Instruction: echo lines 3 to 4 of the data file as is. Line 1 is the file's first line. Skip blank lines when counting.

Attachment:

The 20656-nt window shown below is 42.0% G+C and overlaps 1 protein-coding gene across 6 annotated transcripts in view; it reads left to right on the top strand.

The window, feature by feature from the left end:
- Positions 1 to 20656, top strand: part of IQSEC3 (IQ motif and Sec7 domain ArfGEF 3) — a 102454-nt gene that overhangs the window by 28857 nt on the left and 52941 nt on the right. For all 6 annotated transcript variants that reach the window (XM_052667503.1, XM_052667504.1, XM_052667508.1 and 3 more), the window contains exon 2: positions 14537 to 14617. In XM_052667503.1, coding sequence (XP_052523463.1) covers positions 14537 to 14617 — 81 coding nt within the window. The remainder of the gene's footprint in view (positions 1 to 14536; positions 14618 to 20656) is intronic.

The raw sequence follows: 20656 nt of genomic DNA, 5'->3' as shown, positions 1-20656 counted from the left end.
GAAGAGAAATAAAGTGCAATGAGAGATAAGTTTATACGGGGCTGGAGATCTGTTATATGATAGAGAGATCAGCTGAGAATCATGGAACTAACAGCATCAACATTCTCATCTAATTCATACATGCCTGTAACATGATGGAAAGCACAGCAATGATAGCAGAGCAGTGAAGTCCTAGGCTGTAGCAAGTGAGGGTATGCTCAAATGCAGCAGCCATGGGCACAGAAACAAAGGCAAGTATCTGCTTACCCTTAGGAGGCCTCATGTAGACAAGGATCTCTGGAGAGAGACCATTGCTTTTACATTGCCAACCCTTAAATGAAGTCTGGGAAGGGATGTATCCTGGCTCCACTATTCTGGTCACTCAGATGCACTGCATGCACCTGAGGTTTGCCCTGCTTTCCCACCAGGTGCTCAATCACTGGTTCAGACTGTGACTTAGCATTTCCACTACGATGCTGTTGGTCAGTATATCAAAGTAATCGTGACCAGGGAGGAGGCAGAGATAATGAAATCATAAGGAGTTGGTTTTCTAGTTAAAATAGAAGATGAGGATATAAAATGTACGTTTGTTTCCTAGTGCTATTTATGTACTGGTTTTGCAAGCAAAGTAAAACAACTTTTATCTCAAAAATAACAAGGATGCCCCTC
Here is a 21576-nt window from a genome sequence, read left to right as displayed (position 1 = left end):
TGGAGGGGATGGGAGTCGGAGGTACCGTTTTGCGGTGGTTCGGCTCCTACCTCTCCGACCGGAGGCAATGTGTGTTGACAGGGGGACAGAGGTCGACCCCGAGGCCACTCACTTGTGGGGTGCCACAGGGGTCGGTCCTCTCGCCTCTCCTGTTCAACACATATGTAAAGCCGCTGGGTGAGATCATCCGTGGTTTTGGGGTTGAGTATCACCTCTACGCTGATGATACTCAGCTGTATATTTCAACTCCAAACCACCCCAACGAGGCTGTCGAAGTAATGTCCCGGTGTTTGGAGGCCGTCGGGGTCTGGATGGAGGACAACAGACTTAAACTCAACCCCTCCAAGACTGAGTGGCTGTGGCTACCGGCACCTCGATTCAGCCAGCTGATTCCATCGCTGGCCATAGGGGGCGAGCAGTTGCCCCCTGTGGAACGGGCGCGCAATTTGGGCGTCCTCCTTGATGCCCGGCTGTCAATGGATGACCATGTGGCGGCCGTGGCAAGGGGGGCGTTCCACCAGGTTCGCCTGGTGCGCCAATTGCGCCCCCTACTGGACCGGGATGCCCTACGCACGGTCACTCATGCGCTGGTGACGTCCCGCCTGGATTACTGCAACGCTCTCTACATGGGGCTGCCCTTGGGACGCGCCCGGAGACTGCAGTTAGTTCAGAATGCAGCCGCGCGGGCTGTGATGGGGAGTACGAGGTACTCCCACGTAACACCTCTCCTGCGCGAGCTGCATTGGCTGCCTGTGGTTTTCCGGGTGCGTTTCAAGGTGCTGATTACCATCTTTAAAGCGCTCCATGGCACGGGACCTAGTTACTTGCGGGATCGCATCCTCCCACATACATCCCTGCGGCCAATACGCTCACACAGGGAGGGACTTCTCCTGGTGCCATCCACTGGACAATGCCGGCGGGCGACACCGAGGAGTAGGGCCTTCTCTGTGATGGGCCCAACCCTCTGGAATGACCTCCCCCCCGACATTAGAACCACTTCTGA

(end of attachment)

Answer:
- Positions 1 to 20656, top strand: part of IQSEC3 (IQ motif and Sec7 domain ArfGEF 3) — a 102454-nt gene that overhangs the window by 28857 nt on the left and 52941 nt on the right. For all 6 annotated transcript variants that reach the window (XM_052667503.1, XM_052667504.1, XM_052667508.1 and 3 more), the window contains exon 2: positions 14537 to 14617. In XM_052667503.1, coding sequence (XP_052523463.1) covers positions 14537 to 14617 — 81 coding nt within the window. The remainder of the gene's footprint in view (positions 1 to 14536; positions 14618 to 20656) is intronic.

The raw sequence follows: 20656 nt of genomic DNA, 5'->3' as shown, positions 1-20656 counted from the left end.